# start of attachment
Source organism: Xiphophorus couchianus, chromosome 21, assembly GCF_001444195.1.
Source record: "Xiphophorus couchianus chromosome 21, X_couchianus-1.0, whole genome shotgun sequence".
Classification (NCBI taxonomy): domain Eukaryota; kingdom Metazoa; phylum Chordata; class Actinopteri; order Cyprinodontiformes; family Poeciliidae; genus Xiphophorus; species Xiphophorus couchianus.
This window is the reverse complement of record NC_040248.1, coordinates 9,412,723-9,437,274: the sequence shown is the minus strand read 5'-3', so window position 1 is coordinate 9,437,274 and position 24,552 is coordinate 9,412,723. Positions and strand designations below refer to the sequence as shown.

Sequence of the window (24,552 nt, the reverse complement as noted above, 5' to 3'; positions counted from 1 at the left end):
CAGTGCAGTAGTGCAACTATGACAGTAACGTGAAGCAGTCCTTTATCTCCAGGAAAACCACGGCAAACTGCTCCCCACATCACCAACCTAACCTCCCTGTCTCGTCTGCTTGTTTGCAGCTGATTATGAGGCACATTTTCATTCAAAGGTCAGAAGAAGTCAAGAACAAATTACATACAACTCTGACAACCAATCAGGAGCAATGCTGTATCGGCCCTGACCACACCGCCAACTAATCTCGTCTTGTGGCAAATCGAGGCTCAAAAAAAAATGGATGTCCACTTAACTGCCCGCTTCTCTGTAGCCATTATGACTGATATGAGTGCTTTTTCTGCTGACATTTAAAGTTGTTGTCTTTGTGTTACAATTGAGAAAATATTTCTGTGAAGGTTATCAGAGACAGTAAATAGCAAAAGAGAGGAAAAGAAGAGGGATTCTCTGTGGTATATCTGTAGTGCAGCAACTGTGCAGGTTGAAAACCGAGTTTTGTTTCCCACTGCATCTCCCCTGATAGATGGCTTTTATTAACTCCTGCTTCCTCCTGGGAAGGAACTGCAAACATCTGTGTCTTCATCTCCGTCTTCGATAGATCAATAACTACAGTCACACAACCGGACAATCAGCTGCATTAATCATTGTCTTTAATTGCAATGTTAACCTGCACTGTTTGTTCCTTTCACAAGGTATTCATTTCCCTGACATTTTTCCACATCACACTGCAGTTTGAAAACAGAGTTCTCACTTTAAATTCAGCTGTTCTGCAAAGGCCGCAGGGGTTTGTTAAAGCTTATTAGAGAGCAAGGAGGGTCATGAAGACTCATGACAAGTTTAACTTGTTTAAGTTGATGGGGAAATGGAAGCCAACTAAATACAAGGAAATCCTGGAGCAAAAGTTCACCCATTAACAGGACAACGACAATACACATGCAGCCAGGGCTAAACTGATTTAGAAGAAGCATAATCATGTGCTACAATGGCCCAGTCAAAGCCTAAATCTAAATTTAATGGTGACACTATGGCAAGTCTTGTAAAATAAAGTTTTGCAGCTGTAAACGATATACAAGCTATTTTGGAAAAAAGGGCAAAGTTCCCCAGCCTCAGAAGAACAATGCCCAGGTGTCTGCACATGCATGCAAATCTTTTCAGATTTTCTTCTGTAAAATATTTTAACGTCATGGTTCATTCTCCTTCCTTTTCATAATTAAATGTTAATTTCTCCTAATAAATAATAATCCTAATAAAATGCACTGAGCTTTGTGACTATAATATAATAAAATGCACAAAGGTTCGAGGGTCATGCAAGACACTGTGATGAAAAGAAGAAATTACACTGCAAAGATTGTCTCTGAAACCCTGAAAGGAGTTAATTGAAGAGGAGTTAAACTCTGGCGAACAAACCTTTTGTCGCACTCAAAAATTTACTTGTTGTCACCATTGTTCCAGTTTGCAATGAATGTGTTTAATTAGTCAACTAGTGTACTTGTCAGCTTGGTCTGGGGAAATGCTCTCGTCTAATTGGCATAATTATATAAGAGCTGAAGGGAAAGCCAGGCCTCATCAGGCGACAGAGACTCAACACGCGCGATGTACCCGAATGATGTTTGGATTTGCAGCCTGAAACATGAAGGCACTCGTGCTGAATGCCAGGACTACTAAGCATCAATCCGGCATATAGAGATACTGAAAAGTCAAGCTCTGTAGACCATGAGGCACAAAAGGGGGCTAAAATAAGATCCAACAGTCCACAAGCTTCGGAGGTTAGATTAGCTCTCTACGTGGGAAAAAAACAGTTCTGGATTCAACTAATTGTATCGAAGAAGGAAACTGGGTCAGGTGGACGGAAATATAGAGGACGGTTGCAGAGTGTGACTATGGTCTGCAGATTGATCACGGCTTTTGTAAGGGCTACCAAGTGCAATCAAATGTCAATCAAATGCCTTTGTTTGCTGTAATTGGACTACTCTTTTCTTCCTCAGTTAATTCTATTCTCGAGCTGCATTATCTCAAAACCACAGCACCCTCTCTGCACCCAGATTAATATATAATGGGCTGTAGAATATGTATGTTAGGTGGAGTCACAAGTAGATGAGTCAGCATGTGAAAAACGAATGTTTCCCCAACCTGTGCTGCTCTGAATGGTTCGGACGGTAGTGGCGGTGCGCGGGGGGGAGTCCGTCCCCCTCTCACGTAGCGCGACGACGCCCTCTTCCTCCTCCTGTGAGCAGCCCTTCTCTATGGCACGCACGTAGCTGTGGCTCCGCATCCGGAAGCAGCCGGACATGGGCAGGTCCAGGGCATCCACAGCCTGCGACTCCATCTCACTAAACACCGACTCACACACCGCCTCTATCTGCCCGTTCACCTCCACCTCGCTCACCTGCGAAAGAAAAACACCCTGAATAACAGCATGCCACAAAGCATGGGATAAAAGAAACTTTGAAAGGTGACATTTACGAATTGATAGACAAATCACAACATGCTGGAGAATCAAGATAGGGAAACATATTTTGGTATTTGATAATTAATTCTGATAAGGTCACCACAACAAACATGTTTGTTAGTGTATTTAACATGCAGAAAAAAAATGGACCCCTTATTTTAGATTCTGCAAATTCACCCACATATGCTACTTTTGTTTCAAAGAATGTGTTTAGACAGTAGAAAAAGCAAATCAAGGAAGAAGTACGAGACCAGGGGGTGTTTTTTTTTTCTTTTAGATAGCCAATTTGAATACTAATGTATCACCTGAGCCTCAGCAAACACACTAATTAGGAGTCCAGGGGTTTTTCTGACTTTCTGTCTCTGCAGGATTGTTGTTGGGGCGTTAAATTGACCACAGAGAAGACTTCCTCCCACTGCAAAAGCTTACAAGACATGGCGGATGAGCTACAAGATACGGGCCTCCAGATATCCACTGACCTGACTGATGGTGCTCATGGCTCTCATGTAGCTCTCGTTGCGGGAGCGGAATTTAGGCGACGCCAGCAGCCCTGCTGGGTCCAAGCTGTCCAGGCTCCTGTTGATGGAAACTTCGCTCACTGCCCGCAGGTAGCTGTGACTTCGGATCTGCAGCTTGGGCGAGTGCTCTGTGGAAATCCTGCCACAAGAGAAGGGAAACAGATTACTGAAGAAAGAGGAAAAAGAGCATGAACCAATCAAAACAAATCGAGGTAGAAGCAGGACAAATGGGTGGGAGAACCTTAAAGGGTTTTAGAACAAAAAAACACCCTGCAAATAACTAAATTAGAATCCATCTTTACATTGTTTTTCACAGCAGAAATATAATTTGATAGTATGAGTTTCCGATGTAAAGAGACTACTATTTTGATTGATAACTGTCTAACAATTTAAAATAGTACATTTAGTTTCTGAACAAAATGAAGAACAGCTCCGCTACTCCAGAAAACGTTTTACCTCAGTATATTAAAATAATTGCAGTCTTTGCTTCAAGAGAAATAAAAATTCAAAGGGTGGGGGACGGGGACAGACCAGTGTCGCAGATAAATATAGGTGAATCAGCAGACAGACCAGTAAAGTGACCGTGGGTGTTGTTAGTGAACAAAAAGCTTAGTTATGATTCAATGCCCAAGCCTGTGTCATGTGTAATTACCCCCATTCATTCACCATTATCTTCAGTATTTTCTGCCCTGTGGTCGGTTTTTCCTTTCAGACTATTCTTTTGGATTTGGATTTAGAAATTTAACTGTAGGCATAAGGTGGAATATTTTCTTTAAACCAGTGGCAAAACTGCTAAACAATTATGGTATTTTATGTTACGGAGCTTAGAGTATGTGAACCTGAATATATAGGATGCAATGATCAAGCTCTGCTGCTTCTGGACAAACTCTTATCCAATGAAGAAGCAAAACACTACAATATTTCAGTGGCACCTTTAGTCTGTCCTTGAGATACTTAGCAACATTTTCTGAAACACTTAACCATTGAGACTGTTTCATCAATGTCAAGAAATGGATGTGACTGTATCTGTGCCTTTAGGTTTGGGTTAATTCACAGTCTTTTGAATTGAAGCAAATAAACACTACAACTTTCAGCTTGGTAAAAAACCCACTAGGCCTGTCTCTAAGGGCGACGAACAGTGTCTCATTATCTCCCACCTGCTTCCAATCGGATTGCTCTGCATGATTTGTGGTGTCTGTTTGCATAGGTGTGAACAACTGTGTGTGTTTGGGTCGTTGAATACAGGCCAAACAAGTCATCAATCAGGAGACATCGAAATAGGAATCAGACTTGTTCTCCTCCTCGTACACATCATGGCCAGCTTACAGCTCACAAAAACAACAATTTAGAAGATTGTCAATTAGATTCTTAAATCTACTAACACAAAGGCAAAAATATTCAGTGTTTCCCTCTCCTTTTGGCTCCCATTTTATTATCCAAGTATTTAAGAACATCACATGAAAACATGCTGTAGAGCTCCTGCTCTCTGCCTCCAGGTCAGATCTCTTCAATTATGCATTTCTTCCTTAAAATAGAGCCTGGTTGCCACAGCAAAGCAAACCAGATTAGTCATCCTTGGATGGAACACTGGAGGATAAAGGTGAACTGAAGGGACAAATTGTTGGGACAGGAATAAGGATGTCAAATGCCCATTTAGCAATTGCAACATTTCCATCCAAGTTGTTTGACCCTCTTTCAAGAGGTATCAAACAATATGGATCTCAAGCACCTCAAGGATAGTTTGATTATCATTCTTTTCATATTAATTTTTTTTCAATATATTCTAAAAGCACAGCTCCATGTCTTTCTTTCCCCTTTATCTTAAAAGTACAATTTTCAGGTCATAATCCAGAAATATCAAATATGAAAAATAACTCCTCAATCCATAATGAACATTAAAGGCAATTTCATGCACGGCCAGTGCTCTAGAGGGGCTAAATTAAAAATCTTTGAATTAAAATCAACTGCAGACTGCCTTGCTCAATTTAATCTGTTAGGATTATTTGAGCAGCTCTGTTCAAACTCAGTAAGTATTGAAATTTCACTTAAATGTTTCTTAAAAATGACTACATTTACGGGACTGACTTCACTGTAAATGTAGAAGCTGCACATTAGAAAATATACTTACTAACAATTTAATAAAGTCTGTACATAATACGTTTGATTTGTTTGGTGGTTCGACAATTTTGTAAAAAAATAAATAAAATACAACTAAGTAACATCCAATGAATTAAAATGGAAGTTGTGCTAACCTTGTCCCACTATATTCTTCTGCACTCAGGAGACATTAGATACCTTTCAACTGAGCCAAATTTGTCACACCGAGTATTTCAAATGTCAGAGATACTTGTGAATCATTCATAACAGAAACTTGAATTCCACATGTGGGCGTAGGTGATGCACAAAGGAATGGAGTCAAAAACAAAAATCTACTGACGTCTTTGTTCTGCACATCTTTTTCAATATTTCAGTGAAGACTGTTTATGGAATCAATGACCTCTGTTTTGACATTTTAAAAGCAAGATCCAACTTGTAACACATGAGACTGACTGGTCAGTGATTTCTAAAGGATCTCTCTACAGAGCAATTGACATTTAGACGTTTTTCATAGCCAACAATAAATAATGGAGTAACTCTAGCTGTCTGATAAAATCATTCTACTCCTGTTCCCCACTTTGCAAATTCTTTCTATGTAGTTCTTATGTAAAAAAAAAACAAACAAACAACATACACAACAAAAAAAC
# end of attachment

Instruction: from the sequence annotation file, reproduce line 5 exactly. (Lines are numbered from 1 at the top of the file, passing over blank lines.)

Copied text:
Sequence of the window (24,552 nt, the reverse complement as noted above, 5' to 3'; positions counted from 1 at the left end):